Utility-rate increases are part of larger budget talks

Burbank residents may be in for another round of utility-rate increases in July, as officials have proposed modest hikes during preliminary budget discussions.

Water rates will likely jump 4.75%, an increase that officials say is driven by hikes in wholesale water costs, as well as the need to pay off bonds used to fund major infrastructure projects, such as reconstructing Reservoir No. 1 and building a recycled-water system.

"We've got to recover the costs it takes to run the system. If you don't, you just wind up deferring rate increases to the future," said Bill Mace, the utility's assistant general manager. "It's much better to gradually raise them."

Even with the hike, the utility will still "under-recover" roughly $200,000, Mace said.

Meanwhile, electric rates will likely see a 2.9% increase, with both sewer and refuse rates also proposed to jump 2.5%.

The proposed sewer and refuse rate hikes are driven by operational costs, such as the cost of fuel, continuing to rise, said Public Works Director Bonnie Teaford.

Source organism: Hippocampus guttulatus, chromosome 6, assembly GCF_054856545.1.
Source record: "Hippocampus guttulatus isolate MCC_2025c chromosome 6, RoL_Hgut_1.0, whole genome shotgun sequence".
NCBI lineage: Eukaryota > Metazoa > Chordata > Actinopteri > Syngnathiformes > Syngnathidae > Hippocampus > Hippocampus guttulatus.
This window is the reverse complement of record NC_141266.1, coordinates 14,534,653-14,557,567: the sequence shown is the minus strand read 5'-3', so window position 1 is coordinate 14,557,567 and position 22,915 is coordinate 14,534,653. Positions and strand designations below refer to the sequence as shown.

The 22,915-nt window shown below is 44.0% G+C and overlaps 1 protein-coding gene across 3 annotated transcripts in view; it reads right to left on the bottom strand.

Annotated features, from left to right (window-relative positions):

A typical household, Teaford said, will see their combined sewer and refuse bills increase by $1.35 a month. Back-to-back "modest" rate increases, which ratepayers have faced in recent years, allow officials to avoid slapping a much larger rate hike all at once, Teaford said.

"We try to do it gradually so people have an opportunity to make adjustments," Teaford said.

With respect to the city's general fund, officials said the proposed $151-million budget is the first since fiscal year 2008-09 for which executives weren't asked to make any cuts, though the city's costs are still projected to grow faster than revenues.

Executives across a majority of city departments requested nearly $1.8 million in new expenditures for this coming fiscal year, with $458,951 of them being one-time costs.

The bulk of the one-time requests, or $397,054, are for the Burbank firefighter recruit academy, which would cover the salaries of 10 recruits, two training instructors and other related materials.

The $1.2 million in proposed new ongoing expenditures is spread across 10 departments. That includes $145,081 for the police department to hire a school resource officer.

A public hearing on the budget, including the proposed rate increases, is slated for June 3.


Follow Alene Tchekmedyian on Google+ and on Twitter: @atchek.


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